Ramaswami has called cloud computing an ‘an operating model rather than a destination’ and he says that solving the complexities of running hybrid multi-cloud is very much a part of that model as it manifests itself at the customer level. As we have noted before, this could see customers work towards the ideal where workplace workflows are strategically matched to the cloud workload that they reside upon.
Simplified solutionized subscriptions
Further to this above point, enterprises should be thinking about an immediate future where they match each human (and machine) based workflow workload to the hybrid cloud infrastructure best suited to it, based upon factors including cloud service optimization options, security, performance and cost. This, perhaps, is the next most achievable point of cloud computing nirvana.
But moving and managing heterogeneous cloud environments and moving workloads among them is hard work, so that’s where Nutanix is aiming to score a core validation point for its simplified solutionized subscription-based approach.
In line with all of this work, Ramaswami is continuing to steer Nutanix towards a pronounced partnership play. The firm has been scaling its partnership strategy towards a set of very specific strategic partnerships with companies including HPE, Lenovo, Red Hat and Citrix over the course of the year.
Why the directly highlighted partner strategy? Ramaswami is refreshingly honest on this point and has openly stated that the company knows it is ‘playing in a land of giants’ (Ramaswami’s exact words), which is clearly a reference to the mega-vendors (the above three brands being perfect examples) that Nutanix has realized that it needs to provide full certified support for on its own infrastructure.
The forward mission here centers around the notion that we need to break down the previous datacenter silos that grew up inside the last (which was effectively the first) generation of networking and cloud computing.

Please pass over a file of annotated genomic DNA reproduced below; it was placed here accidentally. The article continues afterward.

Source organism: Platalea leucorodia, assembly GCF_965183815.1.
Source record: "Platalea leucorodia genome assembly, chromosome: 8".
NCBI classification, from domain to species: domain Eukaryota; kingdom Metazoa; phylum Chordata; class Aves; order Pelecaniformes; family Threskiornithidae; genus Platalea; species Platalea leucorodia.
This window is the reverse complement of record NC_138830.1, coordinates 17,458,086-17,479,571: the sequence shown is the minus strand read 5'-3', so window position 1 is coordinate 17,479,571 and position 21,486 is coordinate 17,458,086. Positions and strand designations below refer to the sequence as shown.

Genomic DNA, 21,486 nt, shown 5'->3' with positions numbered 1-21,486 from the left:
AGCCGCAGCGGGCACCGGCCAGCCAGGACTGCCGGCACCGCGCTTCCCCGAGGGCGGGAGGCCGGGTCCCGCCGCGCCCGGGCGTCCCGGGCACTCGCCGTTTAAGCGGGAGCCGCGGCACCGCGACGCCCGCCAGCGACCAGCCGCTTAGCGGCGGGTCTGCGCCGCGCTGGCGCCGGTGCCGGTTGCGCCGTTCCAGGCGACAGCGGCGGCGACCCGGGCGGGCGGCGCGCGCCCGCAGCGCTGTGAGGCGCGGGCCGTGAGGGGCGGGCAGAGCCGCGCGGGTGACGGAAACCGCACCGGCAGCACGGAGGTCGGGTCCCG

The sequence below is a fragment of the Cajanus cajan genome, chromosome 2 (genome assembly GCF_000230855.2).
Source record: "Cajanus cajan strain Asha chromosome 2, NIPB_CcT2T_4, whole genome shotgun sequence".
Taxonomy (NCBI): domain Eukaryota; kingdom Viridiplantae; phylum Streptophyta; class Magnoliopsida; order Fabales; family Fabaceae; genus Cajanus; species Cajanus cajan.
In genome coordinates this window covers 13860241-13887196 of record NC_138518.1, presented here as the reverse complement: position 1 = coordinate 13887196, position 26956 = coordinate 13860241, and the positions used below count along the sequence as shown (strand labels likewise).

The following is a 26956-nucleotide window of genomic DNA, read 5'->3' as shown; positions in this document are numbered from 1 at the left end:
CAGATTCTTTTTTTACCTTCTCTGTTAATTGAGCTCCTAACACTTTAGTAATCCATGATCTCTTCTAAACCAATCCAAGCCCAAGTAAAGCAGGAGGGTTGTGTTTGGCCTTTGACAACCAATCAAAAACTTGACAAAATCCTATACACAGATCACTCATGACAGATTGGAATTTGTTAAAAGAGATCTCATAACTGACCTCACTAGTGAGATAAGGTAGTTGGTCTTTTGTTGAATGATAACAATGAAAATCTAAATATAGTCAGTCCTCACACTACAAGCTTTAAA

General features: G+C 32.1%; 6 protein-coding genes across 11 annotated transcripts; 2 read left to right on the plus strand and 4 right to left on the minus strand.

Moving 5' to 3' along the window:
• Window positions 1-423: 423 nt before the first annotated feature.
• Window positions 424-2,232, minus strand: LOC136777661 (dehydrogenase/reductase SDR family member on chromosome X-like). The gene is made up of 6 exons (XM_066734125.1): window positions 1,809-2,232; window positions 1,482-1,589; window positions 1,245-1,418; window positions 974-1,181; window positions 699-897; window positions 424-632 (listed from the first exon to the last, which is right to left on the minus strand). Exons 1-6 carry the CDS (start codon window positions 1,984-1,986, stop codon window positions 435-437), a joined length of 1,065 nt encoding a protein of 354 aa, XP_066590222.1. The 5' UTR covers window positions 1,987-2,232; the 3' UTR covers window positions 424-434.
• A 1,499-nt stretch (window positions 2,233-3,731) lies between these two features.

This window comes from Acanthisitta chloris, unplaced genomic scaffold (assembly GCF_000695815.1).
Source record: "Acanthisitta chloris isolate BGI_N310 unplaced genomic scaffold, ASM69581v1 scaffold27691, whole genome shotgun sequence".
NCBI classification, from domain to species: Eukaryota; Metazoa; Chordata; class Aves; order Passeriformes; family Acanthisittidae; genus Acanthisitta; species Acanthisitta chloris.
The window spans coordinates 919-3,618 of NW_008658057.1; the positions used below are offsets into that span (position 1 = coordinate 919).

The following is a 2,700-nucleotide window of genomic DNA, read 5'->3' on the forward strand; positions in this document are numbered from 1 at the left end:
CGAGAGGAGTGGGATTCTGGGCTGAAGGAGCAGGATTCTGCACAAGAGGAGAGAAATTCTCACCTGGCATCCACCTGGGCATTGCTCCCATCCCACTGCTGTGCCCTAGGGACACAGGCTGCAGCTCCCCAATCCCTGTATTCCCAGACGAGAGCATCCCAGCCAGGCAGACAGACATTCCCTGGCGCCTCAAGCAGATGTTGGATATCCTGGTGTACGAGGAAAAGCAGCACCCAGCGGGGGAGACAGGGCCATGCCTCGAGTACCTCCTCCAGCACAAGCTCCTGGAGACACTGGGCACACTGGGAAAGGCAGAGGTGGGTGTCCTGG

Ramaswami says that if we look at how people used to operate, with separate teams to manage compute resources, separate teams to run networking, separate teams for storage and onward into differentiated teams for the ‘new’ world of data analytics and more, there was too many different tools all running on different equipment.
The future for Ramaswami is a place where enterprise IT departments can enjoy the agility and choice afforded by having one team to operate an agile software-defined infrastructure. By giving customers the choice to run their applications on any hardware and on any cloud, Ramaswami insists that Nutanix will achieve higher customer satisfaction ratings.
Looking at how the total technology proposition here breaks down then, let’s see what’s on the table. Nutanix Cloud Infrastructure includes everything needed to build a cloud i.e. functions spanning compute, storage and networking, all delivered as software-defined. Working in unison with this layer is Nutanix Cloud Management, which (and the clue is in the name) is everything needed to operate a cloud i.e. functions spanning monitoring, automation, operations, self-service and governance.
In line with these core offerings the Ramaswami points to Nutanix Unified Storage, which is everything organizations need to manage their unstructured data i.e. so these are functions related to files and objects etc. Then comes Nutanix Database-as-a-Service, which is a software layer designed to offer database services. Completing the core stack is Nutanix End User Computing, which – is kind of like the ‘tangible touchable’ end-point of cloud – delivers the final traditional virtual desktop and application implementations.
Cloud goes hybrid cubed³
The hybrid multi-cloud dream was always seen as the most functional, most secure, most cost-effective and most workable way of using cloud computing after the initial ‘you can not be serious, you mean we’ll put all our IT in an external service?’ birth of cloud. The market-facing technology proposition from Nutanix now is: purchase cloud computing in a hybrid mix defined by subscription, using the most hybrid combination of cloud applications and services across the most hybrid use case surface area possible.
There is no industry term for hybrid-hybrid-hybrid, but if cloud hybrid³get coined, then at least you’ll know why.